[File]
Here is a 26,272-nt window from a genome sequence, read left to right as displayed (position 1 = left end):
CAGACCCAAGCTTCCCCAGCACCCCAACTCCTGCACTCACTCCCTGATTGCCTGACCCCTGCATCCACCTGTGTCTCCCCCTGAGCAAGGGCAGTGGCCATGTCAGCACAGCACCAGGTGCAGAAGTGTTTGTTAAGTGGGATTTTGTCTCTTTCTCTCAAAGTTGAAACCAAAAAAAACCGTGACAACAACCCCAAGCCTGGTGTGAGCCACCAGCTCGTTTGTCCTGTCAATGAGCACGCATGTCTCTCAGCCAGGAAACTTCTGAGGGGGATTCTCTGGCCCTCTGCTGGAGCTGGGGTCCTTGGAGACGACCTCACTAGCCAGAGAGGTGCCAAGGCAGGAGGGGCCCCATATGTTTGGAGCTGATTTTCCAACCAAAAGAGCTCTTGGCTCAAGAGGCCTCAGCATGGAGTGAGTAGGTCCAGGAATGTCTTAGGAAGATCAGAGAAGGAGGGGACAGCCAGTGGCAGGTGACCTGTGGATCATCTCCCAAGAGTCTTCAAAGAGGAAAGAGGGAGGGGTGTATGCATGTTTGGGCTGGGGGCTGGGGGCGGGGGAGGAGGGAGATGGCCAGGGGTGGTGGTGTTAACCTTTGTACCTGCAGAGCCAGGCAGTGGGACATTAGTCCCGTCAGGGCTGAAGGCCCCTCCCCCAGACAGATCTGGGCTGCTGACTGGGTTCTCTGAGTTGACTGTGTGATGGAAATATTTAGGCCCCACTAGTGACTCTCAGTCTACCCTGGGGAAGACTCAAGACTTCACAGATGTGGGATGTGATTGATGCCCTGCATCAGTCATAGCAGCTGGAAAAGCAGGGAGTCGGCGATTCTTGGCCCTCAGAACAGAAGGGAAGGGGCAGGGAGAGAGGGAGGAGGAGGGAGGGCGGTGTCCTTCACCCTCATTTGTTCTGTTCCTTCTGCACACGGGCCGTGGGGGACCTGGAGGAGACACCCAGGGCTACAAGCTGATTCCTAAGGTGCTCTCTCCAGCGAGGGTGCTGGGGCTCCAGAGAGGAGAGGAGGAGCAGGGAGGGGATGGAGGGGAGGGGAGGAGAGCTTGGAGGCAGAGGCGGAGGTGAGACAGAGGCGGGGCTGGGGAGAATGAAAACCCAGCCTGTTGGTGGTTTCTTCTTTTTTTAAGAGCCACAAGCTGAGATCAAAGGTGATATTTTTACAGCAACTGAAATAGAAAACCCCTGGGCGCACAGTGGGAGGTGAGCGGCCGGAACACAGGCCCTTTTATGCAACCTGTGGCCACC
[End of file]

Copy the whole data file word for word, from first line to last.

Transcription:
Here is a 26,272-nt window from a genome sequence, read left to right as displayed (position 1 = left end):
CAGACCCAAGCTTCCCCAGCACCCCAACTCCTGCACTCACTCCCTGATTGCCTGACCCCTGCATCCACCTGTGTCTCCCCCTGAGCAAGGGCAGTGGCCATGTCAGCACAGCACCAGGTGCAGAAGTGTTTGTTAAGTGGGATTTTGTCTCTTTCTCTCAAAGTTGAAACCAAAAAAAACCGTGACAACAACCCCAAGCCTGGTGTGAGCCACCAGCTCGTTTGTCCTGTCAATGAGCACGCATGTCTCTCAGCCAGGAAACTTCTGAGGGGGATTCTCTGGCCCTCTGCTGGAGCTGGGGTCCTTGGAGACGACCTCACTAGCCAGAGAGGTGCCAAGGCAGGAGGGGCCCCATATGTTTGGAGCTGATTTTCCAACCAAAAGAGCTCTTGGCTCAAGAGGCCTCAGCATGGAGTGAGTAGGTCCAGGAATGTCTTAGGAAGATCAGAGAAGGAGGGGACAGCCAGTGGCAGGTGACCTGTGGATCATCTCCCAAGAGTCTTCAAAGAGGAAAGAGGGAGGGGTGTATGCATGTTTGGGCTGGGGGCTGGGGGCGGGGGAGGAGGGAGATGGCCAGGGGTGGTGGTGTTAACCTTTGTACCTGCAGAGCCAGGCAGTGGGACATTAGTCCCGTCAGGGCTGAAGGCCCCTCCCCCAGACAGATCTGGGCTGCTGACTGGGTTCTCTGAGTTGACTGTGTGATGGAAATATTTAGGCCCCACTAGTGACTCTCAGTCTACCCTGGGGAAGACTCAAGACTTCACAGATGTGGGATGTGATTGATGCCCTGCATCAGTCATAGCAGCTGGAAAAGCAGGGAGTCGGCGATTCTTGGCCCTCAGAACAGAAGGGAAGGGGCAGGGAGAGAGGGAGGAGGAGGGAGGGCGGTGTCCTTCACCCTCATTTGTTCTGTTCCTTCTGCACACGGGCCGTGGGGGACCTGGAGGAGACACCCAGGGCTACAAGCTGATTCCTAAGGTGCTCTCTCCAGCGAGGGTGCTGGGGCTCCAGAGAGGAGAGGAGGAGCAGGGAGGGGATGGAGGGGAGGGGAGGAGAGCTTGGAGGCAGAGGCGGAGGTGAGACAGAGGCGGGGCTGGGGAGAATGAAAACCCAGCCTGTTGGTGGTTTCTTCTTTTTTTAAGAGCCACAAGCTGAGATCAAAGGTGATATTTTTACAGCAACTGAAATAGAAAACCCCTGGGCGCACAGTGGGAGGTGAGCGGCCGGAACACAGGCCCTTTTATGCAACCTGTGGCCACC